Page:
America’s largest producer of aluminium – Alcoa - sees global demand for aluminium rising 7% this year which signals a potential price rise as previously overstocked Chinese aluminium inventories begin to dwindle.
The rise in demand has been attributed to aerospace and commercial transportation sectors combined with cuts to production which are already in place. These factors come together to reduce a supply glut which has seen aluminium prices driven down by 13% in 2013.
On Monday Alcoa confirmed its demand forecast despite its taking a net loss in the second quarter of the year – a loss incurred by restructuring costs brought on by plant closures. The company expects to see a 9-10% increase in demand for aluminium from the aerospace industry, supported by healthy demand from construction, automotive and commercial transport.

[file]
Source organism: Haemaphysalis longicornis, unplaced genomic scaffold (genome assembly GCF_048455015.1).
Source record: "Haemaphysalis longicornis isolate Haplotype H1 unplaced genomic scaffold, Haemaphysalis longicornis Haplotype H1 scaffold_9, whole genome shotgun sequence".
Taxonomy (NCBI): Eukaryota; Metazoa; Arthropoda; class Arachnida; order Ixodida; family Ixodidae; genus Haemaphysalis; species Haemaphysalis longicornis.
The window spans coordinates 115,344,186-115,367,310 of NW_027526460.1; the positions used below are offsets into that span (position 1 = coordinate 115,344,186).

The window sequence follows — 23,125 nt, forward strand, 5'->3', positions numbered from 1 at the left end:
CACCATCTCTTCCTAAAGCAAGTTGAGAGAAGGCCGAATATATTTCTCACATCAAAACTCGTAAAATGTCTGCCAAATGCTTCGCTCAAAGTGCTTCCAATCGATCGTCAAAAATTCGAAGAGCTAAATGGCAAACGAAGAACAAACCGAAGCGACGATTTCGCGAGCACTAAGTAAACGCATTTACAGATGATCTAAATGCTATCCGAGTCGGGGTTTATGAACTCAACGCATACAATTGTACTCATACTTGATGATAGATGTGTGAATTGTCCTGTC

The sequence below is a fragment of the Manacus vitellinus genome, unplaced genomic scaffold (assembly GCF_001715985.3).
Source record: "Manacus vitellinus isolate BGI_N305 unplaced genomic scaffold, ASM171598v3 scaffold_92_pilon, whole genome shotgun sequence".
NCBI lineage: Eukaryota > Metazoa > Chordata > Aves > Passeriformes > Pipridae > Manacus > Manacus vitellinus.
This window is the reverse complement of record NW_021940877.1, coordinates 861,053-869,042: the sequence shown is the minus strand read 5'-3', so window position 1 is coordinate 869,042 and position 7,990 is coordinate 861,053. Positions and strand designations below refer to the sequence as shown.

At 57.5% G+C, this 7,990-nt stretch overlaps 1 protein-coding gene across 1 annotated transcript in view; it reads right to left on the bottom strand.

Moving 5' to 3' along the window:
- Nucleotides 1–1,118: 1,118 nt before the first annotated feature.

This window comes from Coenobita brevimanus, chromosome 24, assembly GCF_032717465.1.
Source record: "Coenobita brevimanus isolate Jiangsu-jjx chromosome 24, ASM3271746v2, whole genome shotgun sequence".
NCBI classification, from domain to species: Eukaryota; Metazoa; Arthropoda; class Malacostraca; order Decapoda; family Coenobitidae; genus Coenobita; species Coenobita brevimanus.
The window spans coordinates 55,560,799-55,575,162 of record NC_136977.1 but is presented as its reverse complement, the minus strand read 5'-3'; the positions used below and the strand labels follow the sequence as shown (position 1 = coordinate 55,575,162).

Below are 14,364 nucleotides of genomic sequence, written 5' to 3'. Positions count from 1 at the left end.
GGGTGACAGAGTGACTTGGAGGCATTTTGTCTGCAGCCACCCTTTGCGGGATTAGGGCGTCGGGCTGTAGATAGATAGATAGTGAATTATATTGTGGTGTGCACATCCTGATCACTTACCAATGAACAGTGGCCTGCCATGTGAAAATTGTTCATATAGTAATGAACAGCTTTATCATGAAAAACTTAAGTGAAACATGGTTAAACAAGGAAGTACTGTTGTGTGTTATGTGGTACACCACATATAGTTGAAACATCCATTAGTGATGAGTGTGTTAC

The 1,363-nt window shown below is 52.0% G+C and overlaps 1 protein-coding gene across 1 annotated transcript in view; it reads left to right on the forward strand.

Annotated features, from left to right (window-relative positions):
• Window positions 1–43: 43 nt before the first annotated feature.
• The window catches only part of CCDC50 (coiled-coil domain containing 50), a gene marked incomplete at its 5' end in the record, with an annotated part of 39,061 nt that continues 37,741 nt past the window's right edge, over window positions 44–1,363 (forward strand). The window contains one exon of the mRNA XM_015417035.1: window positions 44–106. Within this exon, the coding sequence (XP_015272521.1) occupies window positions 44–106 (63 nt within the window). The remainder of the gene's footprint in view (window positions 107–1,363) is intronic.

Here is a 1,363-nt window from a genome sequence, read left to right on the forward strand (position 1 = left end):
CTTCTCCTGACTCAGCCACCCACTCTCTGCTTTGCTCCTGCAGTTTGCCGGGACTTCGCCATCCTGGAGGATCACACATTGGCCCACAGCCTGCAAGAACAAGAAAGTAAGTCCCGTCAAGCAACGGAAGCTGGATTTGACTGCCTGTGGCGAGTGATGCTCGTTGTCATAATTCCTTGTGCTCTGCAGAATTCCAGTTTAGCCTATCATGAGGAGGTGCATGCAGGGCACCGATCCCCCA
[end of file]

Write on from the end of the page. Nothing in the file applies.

Despite this encouraging news, and the news that Chinese stocks of aluminium are falling, the stockpiles in London Metal Exchange (LME) registered facilities has risen to a record high of more than 5.45 million tonnes at the end of June. This will mean that even despite industry-wide production cuts, prices are not likely to move any time soon.
Although Alcoa is the US’ largest producer of the metal their results are no longer regarded as indicative of economic growth, however the quarterly results will still be analysed closely.